By all accounts, the PML-N was winning the general election all the time, but its landslide victory was a surprise. Not to Mian Nawaz Sharif though, who, throughout the incumbency of the PPP at the centre, believed that the 2013 election was his to lose. All he had to do was to not rock the boat and let the PPP dig its own grave. It worked.
At the end of the day, the PML-N had the highest number of votes (14,794,188) nationwide. But hats off to the PTI, which was next (with 7,563,504 votes). Considering that this was the party’s first real election and that it had entered it with the least experience of the murky waters of Pakistani politics, this is excellent showing. It won votes wherever they contested. Even in Sindh, it won votes in the thousands.
But the general election of 2013, the PTI’s reservations aside, seems old hat already. What the provincial governments must now be mulling over are the overdue local bodies’ elections that some provincial governments are loath to hold for fear of having to share power/financial resources with the local bodies. The judiciary, on the other hand, is pressing them to hold these at the earliest. I might have more to say about this in another column.
The PTI, now leading the coalition government in Khyber-Pakhtunkhwa (K-P), seems to be running into some trouble, but Imran Khan is not budging from the party constitution that he is firmly committed to.
Intra-party elections, held just before the general election, was a very bold step but he took it and, so far, he is sticking to the institutional approach to all issues related to the PTI and the K-P government. In that sense, he is breaking new ground in Pakistani politics, which has traditionally been a family and fortune affair. Just you look around.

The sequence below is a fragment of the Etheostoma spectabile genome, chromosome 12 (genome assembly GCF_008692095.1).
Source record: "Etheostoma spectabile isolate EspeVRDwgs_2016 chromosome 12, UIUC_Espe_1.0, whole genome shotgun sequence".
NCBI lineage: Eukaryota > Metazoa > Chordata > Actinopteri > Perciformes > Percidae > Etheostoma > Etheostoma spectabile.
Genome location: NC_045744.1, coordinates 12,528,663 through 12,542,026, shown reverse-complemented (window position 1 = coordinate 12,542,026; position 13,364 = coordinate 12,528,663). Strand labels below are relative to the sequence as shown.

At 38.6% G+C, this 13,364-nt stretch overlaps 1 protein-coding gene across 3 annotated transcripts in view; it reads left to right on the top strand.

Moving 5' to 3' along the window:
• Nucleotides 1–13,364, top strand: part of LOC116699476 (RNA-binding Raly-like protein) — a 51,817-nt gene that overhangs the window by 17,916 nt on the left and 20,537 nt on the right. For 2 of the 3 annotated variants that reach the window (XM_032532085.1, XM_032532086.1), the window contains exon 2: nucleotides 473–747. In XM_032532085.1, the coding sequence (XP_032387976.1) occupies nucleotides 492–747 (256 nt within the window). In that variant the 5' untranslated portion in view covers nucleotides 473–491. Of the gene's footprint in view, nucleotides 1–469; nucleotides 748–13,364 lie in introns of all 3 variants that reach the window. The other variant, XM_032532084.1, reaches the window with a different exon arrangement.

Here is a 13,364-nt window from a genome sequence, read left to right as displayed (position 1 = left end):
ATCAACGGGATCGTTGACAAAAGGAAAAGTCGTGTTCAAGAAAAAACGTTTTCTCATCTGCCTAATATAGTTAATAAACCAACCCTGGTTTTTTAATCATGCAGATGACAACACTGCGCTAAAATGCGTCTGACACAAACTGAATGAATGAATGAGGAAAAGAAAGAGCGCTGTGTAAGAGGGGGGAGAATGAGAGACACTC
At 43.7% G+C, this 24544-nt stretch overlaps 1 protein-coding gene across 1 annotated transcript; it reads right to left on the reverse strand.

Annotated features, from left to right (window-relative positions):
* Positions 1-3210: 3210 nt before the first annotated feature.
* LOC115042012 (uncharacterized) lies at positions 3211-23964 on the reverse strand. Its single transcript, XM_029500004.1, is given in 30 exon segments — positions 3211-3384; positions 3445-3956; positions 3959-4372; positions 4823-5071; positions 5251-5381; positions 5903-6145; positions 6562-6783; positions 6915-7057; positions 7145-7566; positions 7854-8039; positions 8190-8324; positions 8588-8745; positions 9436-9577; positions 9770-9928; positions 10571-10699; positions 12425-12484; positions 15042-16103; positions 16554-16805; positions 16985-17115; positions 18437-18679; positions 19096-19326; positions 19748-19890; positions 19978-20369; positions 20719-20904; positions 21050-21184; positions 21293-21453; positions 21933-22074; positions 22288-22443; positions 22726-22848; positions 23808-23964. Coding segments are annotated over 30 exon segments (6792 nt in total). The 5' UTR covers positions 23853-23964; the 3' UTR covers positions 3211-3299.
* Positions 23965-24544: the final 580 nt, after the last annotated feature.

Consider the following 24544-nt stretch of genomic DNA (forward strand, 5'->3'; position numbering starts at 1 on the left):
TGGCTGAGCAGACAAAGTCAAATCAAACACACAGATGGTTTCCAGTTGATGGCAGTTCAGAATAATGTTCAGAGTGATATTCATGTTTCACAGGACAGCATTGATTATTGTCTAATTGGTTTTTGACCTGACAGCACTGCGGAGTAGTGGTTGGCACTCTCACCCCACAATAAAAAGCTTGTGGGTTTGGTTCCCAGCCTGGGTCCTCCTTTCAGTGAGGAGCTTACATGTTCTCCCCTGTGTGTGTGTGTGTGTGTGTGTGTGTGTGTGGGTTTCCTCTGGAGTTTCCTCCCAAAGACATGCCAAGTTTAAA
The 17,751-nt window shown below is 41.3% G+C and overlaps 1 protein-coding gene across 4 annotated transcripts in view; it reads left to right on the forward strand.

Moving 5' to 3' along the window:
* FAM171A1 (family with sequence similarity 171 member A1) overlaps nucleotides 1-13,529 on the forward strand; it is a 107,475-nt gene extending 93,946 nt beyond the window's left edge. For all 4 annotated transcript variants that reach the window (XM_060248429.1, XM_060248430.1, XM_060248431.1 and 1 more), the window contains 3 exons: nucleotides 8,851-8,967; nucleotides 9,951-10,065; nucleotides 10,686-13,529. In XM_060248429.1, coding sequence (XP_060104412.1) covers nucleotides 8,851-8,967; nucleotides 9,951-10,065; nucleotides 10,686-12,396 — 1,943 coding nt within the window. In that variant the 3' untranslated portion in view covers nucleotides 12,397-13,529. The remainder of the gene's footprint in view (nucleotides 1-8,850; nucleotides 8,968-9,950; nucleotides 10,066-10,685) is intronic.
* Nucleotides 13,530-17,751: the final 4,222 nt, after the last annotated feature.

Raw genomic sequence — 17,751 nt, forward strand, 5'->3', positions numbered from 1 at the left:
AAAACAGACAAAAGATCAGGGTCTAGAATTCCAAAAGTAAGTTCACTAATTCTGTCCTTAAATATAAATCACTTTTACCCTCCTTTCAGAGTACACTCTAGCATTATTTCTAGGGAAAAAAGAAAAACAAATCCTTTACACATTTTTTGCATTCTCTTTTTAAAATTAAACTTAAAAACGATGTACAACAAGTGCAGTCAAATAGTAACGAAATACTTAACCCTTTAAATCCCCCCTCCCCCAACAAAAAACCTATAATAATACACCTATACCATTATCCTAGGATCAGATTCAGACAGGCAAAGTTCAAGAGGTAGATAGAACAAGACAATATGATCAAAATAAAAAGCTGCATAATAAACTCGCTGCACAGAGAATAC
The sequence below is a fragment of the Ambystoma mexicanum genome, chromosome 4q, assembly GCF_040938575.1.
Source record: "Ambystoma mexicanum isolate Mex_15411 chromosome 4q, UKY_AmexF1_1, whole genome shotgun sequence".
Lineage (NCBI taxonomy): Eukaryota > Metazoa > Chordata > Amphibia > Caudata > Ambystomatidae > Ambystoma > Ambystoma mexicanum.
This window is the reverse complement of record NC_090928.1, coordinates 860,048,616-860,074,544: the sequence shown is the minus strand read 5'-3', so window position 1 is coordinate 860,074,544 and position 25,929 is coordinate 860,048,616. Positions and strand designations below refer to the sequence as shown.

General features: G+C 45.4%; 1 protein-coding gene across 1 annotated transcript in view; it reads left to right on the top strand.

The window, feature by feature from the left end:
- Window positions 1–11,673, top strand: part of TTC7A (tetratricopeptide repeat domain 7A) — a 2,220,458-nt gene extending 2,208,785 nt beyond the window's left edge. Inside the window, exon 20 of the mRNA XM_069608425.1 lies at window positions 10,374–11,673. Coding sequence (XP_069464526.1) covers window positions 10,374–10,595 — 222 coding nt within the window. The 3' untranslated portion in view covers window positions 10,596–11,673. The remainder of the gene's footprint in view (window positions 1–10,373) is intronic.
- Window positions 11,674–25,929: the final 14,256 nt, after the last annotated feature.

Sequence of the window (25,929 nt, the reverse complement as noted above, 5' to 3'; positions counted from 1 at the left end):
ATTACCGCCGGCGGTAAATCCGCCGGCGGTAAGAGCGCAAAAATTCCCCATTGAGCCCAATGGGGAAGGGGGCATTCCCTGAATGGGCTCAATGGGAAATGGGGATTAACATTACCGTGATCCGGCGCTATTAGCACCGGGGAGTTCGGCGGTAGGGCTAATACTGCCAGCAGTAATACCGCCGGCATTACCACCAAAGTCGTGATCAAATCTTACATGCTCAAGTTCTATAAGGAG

With the PML-N, the PTI, the PPP, the ANP, religious parties and dozens of other registered parties, where does the bamboozled Pakistani stand? The new governments are in position. But do they have solutions to his problems? With the budget just a few weeks old, they are beginning to realise the gravity of the situation. We can see it from their haggard looks.
Talking of haggard looks, Khawaja Mohammad Asif, debonair and dapper always, looks crestfallen on TV talk shows since he became the federal minister for water and power. Gone is the gusto and aggression he showed as a participant when he was in the opposition. Obviously, he knows the government will make or break on the load-shedding issue, which falls under his portfolio.
But all he is promising are steps in the right direction and no quick fixes. Having always been an un-devious politician, he does not want to make promises he cannot keep. To be fair, and with respect to the people who are coming out in the streets over power breakdowns, there was some break from load-shedding, at least for the holy month of Ramazan, as promised. Also, action has been taken against major power thieves, as promised.
So, with three months now past the general election let us wait and see how the government deals with this and many other serious issues, like a ravaged economy, terrorism, foreign policy and law and order. I think, by fall this year, we should be able to see where we are headed. Until then, let us hold our judgment and hope that Khawaja resumes wearing his natty suits and ties.
Come this winter, and we will know if there is a change or is it going to be business as usual. Either way, there are lessons to be drawn from Egypt. If promises are not kept and people’s aspirations are ignored, there will be a reaction. And when there is, the world will come fishing in Pakistan, perhaps much more overtly than it is doing in Egypt. Egypt, as a state, has been continually inhabited since the 10th millennium BC and will struggle through. Born 1947, a break-up in 1971, Pakistan’s room to contrive is limited.
Published in The Express Tribune, August 13th, 2013.
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